Copyright records. The US Copyright Office keeps an online catalog of all materials registered for copyright since 1978, including, of course, lots of musical compositions. Don't be fooled by the 1978 date -- registrations cover much older materials, and involve people from the 19th and 20th centuries. Use the Set Search Limits feature if you want to search only on Music. Otherwise, your search will be for copyright-holders of any sort of materials.
Shake the family tree, and a fiddler may fall out.
ASCAP -- The American Society of Composers, Authors and Publishers. This is a very large database of songs licensed by ASCAP. Try several searches for Writers, then Performers, and finally, for Publishers, to cover all your bases. Try a test search on Jolson to see results for Al Jolson.
BMI. Another music licensing organization with more than 400,000 artists represented. Search the Repertoire for musicians in your family tree.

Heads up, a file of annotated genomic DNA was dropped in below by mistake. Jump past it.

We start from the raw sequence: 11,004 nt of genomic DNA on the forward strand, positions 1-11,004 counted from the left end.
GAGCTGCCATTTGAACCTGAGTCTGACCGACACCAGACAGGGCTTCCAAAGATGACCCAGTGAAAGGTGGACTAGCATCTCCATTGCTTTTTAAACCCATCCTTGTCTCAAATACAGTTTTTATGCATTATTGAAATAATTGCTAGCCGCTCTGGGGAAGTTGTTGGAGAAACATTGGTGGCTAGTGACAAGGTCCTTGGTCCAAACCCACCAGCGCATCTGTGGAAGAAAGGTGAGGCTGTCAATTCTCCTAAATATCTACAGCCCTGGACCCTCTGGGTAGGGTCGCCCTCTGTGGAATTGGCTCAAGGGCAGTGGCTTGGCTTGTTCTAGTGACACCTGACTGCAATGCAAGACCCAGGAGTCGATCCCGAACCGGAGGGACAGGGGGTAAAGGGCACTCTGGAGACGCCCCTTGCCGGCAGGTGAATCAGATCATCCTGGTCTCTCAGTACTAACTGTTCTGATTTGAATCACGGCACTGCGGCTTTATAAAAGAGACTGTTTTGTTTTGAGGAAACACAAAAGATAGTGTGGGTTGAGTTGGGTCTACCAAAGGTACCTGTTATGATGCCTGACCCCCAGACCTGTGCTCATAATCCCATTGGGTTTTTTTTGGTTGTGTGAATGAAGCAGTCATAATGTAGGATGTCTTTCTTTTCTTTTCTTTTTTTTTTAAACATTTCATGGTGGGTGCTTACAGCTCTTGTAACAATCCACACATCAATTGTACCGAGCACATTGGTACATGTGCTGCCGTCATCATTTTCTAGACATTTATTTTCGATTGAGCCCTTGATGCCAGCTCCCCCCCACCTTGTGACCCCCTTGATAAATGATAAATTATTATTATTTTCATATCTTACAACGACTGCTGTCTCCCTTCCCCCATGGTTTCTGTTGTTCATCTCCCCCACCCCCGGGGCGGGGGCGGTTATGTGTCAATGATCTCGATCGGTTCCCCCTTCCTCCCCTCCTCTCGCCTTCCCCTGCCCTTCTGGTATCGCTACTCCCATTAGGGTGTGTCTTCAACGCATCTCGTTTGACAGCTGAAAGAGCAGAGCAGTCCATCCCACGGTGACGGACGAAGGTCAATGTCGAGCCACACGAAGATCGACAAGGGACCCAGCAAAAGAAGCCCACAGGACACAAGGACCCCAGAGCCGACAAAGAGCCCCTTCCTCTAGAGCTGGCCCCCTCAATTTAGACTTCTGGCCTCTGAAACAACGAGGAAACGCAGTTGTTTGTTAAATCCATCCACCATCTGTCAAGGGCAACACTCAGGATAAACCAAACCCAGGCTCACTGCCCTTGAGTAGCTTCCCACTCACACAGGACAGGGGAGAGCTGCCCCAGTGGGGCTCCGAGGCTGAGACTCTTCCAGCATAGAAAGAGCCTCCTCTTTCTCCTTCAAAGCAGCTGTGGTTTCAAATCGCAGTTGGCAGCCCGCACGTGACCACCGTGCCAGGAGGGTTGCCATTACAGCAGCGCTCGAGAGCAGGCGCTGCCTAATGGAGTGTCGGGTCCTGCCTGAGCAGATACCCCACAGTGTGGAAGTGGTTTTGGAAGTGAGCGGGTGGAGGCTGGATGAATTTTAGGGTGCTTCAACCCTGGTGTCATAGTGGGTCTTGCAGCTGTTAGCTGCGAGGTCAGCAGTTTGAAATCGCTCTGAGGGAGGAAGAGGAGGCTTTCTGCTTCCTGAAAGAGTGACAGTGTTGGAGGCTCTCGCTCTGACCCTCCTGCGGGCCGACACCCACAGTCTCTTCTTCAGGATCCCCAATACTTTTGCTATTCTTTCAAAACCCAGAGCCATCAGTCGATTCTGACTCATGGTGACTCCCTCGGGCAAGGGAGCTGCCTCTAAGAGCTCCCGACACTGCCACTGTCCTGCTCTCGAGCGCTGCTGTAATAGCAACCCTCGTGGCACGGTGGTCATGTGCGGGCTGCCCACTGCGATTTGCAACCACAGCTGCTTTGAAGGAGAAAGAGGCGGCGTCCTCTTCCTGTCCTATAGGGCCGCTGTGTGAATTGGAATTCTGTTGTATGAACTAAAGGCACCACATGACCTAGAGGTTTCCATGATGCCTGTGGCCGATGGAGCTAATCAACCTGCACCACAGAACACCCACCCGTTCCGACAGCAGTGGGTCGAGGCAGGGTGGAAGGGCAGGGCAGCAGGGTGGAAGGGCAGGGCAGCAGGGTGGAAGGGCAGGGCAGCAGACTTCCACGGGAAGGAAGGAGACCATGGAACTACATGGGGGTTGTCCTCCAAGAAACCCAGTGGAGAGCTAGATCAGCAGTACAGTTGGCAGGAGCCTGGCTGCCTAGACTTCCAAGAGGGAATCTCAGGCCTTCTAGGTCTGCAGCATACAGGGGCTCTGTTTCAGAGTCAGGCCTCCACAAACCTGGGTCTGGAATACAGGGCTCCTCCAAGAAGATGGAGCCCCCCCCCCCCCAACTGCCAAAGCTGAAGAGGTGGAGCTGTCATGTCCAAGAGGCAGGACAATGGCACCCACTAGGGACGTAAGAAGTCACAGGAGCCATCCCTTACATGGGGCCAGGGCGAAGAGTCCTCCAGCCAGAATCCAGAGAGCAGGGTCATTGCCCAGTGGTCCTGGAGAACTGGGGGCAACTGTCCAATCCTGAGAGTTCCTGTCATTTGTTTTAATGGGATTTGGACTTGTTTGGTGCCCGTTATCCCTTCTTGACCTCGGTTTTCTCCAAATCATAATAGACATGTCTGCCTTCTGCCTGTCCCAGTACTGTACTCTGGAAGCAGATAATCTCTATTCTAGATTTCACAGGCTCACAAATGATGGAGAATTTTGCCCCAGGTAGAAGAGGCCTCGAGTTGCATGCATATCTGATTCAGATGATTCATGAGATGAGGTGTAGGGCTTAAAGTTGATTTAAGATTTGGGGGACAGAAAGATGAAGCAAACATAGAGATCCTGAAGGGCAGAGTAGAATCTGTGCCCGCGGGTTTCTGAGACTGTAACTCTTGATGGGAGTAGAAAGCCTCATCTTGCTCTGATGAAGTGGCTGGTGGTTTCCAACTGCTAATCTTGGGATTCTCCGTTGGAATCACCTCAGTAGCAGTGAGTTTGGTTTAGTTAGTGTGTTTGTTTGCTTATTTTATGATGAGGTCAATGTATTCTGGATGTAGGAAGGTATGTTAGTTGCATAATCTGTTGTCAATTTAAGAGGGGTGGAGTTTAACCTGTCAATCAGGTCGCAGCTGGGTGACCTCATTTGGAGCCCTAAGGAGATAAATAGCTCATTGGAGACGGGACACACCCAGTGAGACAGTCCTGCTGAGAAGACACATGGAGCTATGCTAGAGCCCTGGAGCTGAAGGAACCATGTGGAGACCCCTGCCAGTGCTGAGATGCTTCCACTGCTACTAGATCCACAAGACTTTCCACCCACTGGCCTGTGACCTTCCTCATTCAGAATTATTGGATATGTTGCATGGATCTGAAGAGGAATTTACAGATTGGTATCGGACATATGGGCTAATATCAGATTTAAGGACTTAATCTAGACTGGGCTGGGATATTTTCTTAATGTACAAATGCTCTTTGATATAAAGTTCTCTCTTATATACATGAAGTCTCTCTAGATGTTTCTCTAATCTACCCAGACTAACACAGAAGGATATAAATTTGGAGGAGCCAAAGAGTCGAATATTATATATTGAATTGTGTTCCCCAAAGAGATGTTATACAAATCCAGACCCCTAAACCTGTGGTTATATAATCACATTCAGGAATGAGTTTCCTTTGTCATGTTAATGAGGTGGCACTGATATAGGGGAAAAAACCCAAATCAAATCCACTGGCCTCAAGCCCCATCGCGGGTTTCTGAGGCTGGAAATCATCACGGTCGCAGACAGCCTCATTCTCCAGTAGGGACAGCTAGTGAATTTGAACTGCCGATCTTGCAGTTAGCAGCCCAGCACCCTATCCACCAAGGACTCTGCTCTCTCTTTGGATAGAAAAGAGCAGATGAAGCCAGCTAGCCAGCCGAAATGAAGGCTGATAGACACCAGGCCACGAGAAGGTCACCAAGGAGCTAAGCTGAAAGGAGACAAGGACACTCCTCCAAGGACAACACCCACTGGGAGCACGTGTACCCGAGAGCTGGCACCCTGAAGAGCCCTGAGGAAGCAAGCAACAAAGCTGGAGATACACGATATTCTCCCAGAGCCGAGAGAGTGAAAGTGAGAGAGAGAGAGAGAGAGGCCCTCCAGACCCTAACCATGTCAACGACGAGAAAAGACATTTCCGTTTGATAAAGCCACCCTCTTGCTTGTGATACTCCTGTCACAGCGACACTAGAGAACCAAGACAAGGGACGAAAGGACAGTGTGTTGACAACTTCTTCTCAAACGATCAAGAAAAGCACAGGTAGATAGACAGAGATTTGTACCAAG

HFA -- Harry Fox Agency. Yet another large licensing database for musicians.
SESAC -- License search, mostly for songwriters and publishers.
WorldCat. The online catalog of more than a billion holdings from libraries around the world can be searched for specific types of items, such as Sound Recordings, or Musical Scores. Use the Format option to select the type of items you want to search for.
Collectively, these data sources include many millions of names from around the world, spanning centuries of musical creativity. Your family might be in there, and searching is pretty easy, so why not take a look.
Visit the main page of Free Genealogy Tools for more, umm, free genealogical tools.
And don't forget to also check for your family history at Ancestry.com and NewspaperArchive.com. These are subscription databases, but they are among the most powerful research tools available for looking into family roots.